Why Gulf nations are pressuring Qatar to distance itself from the Muslim Brotherhood.
In the fallout of al-Sisi’s military takeover in Egypt, members of the Muslim Brotherhood have scattered in search of refuge, with many ducking under the protective arm of Qatar. This tiny, predominantly Sunni Gulf nation has little military clout to speak of, and is rated by the Global Peace Index as the 19th most peaceful country in the world. Despite this generally non-aggressive stance, its long-standing policy of embracing the Muslim Brotherhood—which includes providing them a save haven—has rankled Qatar’s neighbors, Saudi Arabia, Bahrain, and the UAE—stirring so much ire that the Riyadh-led bloc recalled its ambassadors from Doha last month.
Facing so much heat, so close to home, Qatar agreed to make a number of changes to its foreign and domestic policies. Purportedly, concessions included preventing Doha-based Muslim Brotherhood leaders from appearing on Al Jazeera, deporting the Brotherhood-sympathizer, Sheikh Yusuf al-Qaradawi, and restricting Al Jazeera’s criticism of Egypt, Saudi Arabia, and other states. To what extent Qatar will comply with this Kuwait-brokered reconciliation—sometimes referred to as the Riyadh Agreement—remains to be seen, but in the interim, the much-discussed accord raises crucial, if fundamental, questions for analysts of international politics.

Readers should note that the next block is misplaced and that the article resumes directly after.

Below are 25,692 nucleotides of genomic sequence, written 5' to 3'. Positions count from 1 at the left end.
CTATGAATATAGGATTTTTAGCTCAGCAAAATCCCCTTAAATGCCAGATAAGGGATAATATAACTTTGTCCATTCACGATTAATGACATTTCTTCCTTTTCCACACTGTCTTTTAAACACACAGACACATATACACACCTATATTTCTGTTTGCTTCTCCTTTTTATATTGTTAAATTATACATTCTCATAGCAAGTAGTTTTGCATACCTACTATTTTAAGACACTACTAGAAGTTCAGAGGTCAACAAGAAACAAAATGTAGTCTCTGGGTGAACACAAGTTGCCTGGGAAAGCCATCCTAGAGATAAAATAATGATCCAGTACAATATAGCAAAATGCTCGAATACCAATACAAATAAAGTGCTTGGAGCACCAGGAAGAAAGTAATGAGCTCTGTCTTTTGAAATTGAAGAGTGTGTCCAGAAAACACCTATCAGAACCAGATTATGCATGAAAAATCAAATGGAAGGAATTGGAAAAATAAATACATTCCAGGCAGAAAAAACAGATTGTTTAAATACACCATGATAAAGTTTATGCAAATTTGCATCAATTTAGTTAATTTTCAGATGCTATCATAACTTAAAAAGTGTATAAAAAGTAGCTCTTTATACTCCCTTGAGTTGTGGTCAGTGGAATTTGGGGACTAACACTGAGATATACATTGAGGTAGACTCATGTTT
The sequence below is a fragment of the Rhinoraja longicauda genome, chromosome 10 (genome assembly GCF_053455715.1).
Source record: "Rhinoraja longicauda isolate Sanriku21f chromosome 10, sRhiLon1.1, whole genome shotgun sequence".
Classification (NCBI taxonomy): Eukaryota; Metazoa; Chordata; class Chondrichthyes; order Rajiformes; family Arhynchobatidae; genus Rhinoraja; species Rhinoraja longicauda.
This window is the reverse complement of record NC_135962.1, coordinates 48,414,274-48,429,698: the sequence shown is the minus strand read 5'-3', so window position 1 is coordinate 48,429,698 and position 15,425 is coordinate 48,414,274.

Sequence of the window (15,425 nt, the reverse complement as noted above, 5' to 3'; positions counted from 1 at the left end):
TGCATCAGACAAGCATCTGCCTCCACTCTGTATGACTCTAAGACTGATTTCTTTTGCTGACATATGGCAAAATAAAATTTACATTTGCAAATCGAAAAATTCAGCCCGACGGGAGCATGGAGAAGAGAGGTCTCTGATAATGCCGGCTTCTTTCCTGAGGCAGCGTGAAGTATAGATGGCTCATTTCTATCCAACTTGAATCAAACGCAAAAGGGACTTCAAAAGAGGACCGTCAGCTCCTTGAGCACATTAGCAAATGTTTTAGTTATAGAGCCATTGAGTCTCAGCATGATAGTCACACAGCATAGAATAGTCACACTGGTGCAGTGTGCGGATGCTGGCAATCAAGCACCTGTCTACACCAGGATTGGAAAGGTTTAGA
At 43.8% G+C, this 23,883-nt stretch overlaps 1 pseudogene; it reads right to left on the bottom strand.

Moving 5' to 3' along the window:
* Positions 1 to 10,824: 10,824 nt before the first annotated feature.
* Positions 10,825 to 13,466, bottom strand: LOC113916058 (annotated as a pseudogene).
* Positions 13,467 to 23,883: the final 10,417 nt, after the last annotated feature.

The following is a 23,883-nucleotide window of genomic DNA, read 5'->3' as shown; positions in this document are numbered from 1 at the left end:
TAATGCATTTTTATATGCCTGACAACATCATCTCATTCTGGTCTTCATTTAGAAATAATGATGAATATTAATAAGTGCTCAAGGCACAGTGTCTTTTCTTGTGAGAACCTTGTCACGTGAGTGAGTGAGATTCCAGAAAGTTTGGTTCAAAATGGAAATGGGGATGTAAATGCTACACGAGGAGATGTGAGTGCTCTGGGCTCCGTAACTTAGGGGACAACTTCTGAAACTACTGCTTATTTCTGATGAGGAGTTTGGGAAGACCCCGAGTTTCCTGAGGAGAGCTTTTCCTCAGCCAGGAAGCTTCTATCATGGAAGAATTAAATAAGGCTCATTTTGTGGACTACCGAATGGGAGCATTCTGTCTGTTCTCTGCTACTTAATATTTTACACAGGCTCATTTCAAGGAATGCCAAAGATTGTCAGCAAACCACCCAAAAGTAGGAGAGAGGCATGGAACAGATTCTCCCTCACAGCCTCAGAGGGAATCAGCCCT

First, why would Saudi Arabia, with its deep Islamic roots, oppose the Muslim Brotherhood—the same organization it protected during the 1950s and 1960s? Second, why do these states—and particularly the regional hegemon, Saudi Arabia—feel threatened by the actions of a country, like Qatar, with a very small population occupying a tiny geographic area?
The answer to both questions underscores the role of ideology, and more broadly, ideas, in international politics. It is about how ideas can be a national security threat and a different type of power wielded by states. In 2011, the idea that the status quo was no longer possible and that political change was necessary brought together disparate groups across the political spectrum. Ideas about how individuals were connected across political borders through their shared experiences and identities also facilitated the transnational diffusion of these protests—protests that led to the overthrow of a number of highly entrenched regimes backed by powerful coercive apparatuses, and the world’s strongest power, the United States. In some places, such as Syria and Yemen, the fires are still burning, in other places, such as Libya, the embers may flare up at any time.
As such, the Arab uprisings raise similar questions about the role of ideational threats and their power on the stage of international politics. Conservative monarchies in the Gulf dedicated vast resources—economic, ideational, and military—to prevent revolutionary contagion and the spread of religious and political reformist ideologies, like that of the Muslim Brotherhood.